A 'Smooth' Brand Extension Outside the Four Walls of His Franchise Restaurant
Grow Your Business, Not Your Inbox
Franchise Players is Entrepreneur's Q&A interview column that puts the spotlight on franchisees. If you're a franchisee with advice and tips to share, email firstname.lastname@example.org.
Ironically, Robert Kenz ended up buying the very Robeks Fresh Juices & Smoothies restaurant he and his wife had regularly patronized, as fans of its healthful and fruitful snack drinks. "Living a healthy lifestyle was something I could get behind wholeheartedly," says the owner today, 12 years into the business he joined as a way to replace his former medical-device business, which, while highly profitable, limited the time he could spend with his family.
Name: Robert Kenz
Franchise owned: Robeks Fresh Juices & Smoothies, in Monrovia, California
How long have you owned a franchise?
I have owned and operated Robeks Fresh Juices & Smoothies locations for 12 years.
Coming from a medical sales nanagement background, I had absolutely no experience in food service and very little experience in retailing. Franchising provided me with the systems and tools I needed to grow the concept in my market. It also short-tracked a lot of the learning curve associated with formulating a one-off concept on your own.
What were you doing before you became a franchise owner?
I was vice president of sales for a small public medical device company, with over $30 million in annual sales. It was a high-stress, high-travel management position with little time for family.
Why did you choose this particular franchise?
Oddly, my wife and I had been customers of what would eventually become one of our stores. We were won over by the healthy drinks and overall goal to help others stay healthy and live longer. Living a healthy lifestyle was something I could get behind wholeheartedly, and believe will always be a successful business model to build any concept upon.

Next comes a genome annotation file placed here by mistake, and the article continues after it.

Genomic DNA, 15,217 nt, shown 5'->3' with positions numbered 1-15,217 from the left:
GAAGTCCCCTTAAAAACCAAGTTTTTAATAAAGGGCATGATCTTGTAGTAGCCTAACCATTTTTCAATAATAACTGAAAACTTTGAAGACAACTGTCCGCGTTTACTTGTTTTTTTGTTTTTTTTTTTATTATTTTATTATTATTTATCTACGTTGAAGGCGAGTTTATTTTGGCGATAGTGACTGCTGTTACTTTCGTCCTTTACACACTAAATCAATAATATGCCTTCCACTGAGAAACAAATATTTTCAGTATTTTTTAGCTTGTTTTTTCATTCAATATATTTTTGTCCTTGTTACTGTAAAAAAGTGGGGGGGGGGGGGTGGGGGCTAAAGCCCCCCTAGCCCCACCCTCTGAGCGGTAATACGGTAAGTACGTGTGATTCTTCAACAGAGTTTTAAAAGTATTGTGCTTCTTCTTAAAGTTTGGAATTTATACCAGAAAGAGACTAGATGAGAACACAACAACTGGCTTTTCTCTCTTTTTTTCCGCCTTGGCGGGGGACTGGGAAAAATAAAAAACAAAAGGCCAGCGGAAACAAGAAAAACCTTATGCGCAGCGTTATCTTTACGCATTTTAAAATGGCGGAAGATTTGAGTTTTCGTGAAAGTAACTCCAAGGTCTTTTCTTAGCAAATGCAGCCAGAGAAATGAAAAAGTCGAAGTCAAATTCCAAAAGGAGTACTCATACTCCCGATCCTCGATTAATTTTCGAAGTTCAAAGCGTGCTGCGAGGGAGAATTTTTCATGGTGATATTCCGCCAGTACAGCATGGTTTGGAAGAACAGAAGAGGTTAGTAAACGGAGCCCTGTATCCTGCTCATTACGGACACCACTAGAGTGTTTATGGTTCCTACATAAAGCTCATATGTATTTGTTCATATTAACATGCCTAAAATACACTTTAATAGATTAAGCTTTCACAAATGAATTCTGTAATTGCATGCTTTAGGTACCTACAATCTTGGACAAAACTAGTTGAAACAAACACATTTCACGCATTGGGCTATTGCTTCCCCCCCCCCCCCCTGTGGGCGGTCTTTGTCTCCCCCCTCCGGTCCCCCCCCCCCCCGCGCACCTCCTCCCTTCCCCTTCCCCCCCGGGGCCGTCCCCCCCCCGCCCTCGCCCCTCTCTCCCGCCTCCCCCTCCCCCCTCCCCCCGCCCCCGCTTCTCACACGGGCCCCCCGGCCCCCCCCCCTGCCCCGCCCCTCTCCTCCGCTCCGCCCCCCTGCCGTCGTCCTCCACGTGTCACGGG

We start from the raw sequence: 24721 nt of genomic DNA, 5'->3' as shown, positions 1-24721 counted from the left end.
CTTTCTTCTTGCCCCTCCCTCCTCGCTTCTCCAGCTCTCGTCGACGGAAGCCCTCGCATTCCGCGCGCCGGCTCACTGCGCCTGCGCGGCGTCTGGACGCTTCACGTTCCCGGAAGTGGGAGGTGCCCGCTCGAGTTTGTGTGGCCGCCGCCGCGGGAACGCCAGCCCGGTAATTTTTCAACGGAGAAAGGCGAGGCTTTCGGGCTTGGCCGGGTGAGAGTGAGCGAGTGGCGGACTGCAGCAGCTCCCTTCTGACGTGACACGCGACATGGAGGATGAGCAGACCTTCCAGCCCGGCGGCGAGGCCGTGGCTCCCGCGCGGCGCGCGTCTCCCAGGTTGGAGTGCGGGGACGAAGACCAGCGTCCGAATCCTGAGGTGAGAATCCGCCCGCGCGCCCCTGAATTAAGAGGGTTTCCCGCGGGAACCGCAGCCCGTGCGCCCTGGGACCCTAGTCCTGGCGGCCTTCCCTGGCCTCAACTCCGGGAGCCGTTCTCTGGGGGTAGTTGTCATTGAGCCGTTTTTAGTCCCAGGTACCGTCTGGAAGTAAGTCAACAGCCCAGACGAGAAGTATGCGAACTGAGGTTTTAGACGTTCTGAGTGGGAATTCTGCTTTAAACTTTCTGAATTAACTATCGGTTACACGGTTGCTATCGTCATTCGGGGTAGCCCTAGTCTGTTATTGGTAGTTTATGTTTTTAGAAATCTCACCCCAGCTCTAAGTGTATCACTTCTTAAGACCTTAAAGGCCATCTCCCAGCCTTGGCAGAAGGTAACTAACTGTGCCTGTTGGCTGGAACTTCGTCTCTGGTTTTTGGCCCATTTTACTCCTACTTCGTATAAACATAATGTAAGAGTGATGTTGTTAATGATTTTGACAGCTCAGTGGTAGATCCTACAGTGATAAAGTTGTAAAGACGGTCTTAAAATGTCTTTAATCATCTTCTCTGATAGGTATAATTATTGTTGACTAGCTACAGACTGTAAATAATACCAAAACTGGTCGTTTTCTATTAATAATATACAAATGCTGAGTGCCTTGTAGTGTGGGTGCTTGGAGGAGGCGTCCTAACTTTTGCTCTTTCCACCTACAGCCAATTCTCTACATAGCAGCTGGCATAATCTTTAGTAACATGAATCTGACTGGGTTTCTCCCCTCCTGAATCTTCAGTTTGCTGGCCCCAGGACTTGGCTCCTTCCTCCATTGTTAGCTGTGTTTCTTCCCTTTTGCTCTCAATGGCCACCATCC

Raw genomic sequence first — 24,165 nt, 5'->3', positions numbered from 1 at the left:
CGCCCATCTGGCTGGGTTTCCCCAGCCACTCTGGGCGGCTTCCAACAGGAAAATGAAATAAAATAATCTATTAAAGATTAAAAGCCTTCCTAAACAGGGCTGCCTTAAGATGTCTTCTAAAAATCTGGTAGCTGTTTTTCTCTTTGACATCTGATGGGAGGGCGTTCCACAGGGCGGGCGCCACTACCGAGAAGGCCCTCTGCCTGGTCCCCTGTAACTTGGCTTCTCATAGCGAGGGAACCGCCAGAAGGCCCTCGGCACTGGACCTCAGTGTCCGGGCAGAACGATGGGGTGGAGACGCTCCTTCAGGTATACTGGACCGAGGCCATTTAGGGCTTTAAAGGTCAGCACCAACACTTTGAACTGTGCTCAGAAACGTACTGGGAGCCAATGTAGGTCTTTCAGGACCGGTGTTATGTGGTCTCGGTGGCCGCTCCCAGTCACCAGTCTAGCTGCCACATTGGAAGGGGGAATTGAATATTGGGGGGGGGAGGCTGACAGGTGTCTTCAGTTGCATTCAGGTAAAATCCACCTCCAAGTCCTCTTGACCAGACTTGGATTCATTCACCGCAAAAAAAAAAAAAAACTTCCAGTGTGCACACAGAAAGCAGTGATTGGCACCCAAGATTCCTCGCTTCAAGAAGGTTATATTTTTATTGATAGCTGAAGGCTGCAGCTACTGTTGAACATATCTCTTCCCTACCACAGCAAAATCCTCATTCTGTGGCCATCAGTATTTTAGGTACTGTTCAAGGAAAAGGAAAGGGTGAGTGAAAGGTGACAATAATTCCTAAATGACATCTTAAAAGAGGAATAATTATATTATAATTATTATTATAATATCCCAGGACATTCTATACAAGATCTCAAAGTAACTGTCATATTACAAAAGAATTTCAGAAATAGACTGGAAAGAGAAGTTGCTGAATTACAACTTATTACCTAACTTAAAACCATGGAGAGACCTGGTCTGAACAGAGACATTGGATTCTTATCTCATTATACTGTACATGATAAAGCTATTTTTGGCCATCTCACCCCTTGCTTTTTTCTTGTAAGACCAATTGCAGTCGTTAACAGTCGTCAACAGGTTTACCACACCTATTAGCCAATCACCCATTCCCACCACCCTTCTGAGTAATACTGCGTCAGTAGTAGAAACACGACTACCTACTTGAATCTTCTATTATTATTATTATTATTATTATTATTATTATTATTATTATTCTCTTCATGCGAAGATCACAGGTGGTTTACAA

How much would you estimate you spent before you were officially open for business?
I was very fortunate to get an opportunity to buy an existing store before I was finished building a new one. Buying an existing location gave me the real-world knowledge to work the business and fine-tune the design and layout of my new store. Eventually, it would help underwrite much of the cost for the new store. Finding existing locations that may be slightly underperforming “diamonds in the rough” can cut this cost significantly.
Where did you get most of your advice/do most of your research?
I tried hard to speak to as many existing franchisees in the system I could. Unfortunately, there weren’t very many of them 12 years ago. I also reached out to franchisees of other concepts to get their impressions of business ownership. Many of the challenges in owning and operating your own business are shared among different concepts. The more people you talk to, the better!
What were the most unexpected challenges of opening your franchise?
In building a new location, I did not expect many of the delays that just happen in the normal course of opening a business. Delays from lease negotiations, design drawings, city approvals and construction all add time and money to the venture that I initially greatly underestimated.
What advice do you have for individuals who want to own their own franchise?
Drawing from my years of managing a medical sales force, I treat my employees as my direct customers. My job is to do all I can to empower, support and incentivize them, to do their best to deliver superior customer service to our customers walking through the door. It is very much like an inverted pyramid, with me on the bottom and our customers at the top.
By focusing on what you can do to make your employees’ jobs more efficient and personally rewarding will in the end pay far greater dividends than getting behind the front-line and trying to take charge every day. If you take proper care of your team, they will afford you the freedom to expand your business and experience the freedoms and benefits that owning your own business can offer.
What’s next for you and your business?
I am always looking to expand the brand in and around my market. When real estate is not easily attainable, I focus on how I can sell more products out of the space I currently occupy. I have been able to do this by focusing on large, daily catering opportunities and other fund-raising programs. For example, through years of building relationships with our local schools, we were recently offered the opportunity to sell and serve our custom healthy juices and smoothies in a local public high school juice bar.
Arcadia High School offered us the opportunity, which allows us to extend our brand and our products outside of our four walls. If you’re not moving the ball forward, even in small increments, your competition is most likely gaining ground on you.